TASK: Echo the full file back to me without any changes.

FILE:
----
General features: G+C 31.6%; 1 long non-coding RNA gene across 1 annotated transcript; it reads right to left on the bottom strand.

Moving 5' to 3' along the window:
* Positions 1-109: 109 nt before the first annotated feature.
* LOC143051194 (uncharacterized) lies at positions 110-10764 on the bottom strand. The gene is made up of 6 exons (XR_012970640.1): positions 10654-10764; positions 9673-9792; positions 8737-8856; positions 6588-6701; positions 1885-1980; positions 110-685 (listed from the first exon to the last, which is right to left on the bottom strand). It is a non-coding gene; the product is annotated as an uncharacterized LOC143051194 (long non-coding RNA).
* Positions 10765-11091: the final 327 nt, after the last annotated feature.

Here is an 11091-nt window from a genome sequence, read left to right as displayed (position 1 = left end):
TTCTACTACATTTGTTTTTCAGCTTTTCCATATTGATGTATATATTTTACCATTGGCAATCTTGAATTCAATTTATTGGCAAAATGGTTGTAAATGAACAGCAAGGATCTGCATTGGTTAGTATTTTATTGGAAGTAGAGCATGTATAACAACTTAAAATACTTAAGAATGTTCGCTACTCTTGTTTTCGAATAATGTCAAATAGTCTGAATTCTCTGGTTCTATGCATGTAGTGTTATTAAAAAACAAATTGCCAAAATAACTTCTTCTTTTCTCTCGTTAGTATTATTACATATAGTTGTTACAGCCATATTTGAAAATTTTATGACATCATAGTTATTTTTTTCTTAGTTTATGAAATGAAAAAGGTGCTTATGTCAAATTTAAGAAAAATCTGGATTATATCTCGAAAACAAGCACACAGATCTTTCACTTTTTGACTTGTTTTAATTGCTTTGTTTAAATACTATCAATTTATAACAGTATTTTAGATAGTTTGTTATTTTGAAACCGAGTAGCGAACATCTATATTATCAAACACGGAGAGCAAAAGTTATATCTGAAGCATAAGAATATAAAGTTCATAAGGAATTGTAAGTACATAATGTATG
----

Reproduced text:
General features: G+C 31.6%; 1 long non-coding RNA gene across 1 annotated transcript; it reads right to left on the bottom strand.

Moving 5' to 3' along the window:
* Positions 1-109: 109 nt before the first annotated feature.
* LOC143051194 (uncharacterized) lies at positions 110-10764 on the bottom strand. The gene is made up of 6 exons (XR_012970640.1): positions 10654-10764; positions 9673-9792; positions 8737-8856; positions 6588-6701; positions 1885-1980; positions 110-685 (listed from the first exon to the last, which is right to left on the bottom strand). It is a non-coding gene; the product is annotated as an uncharacterized LOC143051194 (long non-coding RNA).
* Positions 10765-11091: the final 327 nt, after the last annotated feature.

Here is an 11091-nt window from a genome sequence, read left to right as displayed (position 1 = left end):
TTCTACTACATTTGTTTTTCAGCTTTTCCATATTGATGTATATATTTTACCATTGGCAATCTTGAATTCAATTTATTGGCAAAATGGTTGTAAATGAACAGCAAGGATCTGCATTGGTTAGTATTTTATTGGAAGTAGAGCATGTATAACAACTTAAAATACTTAAGAATGTTCGCTACTCTTGTTTTCGAATAATGTCAAATAGTCTGAATTCTCTGGTTCTATGCATGTAGTGTTATTAAAAAACAAATTGCCAAAATAACTTCTTCTTTTCTCTCGTTAGTATTATTACATATAGTTGTTACAGCCATATTTGAAAATTTTATGACATCATAGTTATTTTTTTCTTAGTTTATGAAATGAAAAAGGTGCTTATGTCAAATTTAAGAAAAATCTGGATTATATCTCGAAAACAAGCACACAGATCTTTCACTTTTTGACTTGTTTTAATTGCTTTGTTTAAATACTATCAATTTATAACAGTATTTTAGATAGTTTGTTATTTTGAAACCGAGTAGCGAACATCTATATTATCAAACACGGAGAGCAAAAGTTATATCTGAAGCATAAGAATATAAAGTTCATAAGGAATTGTAAGTACATAATGTATG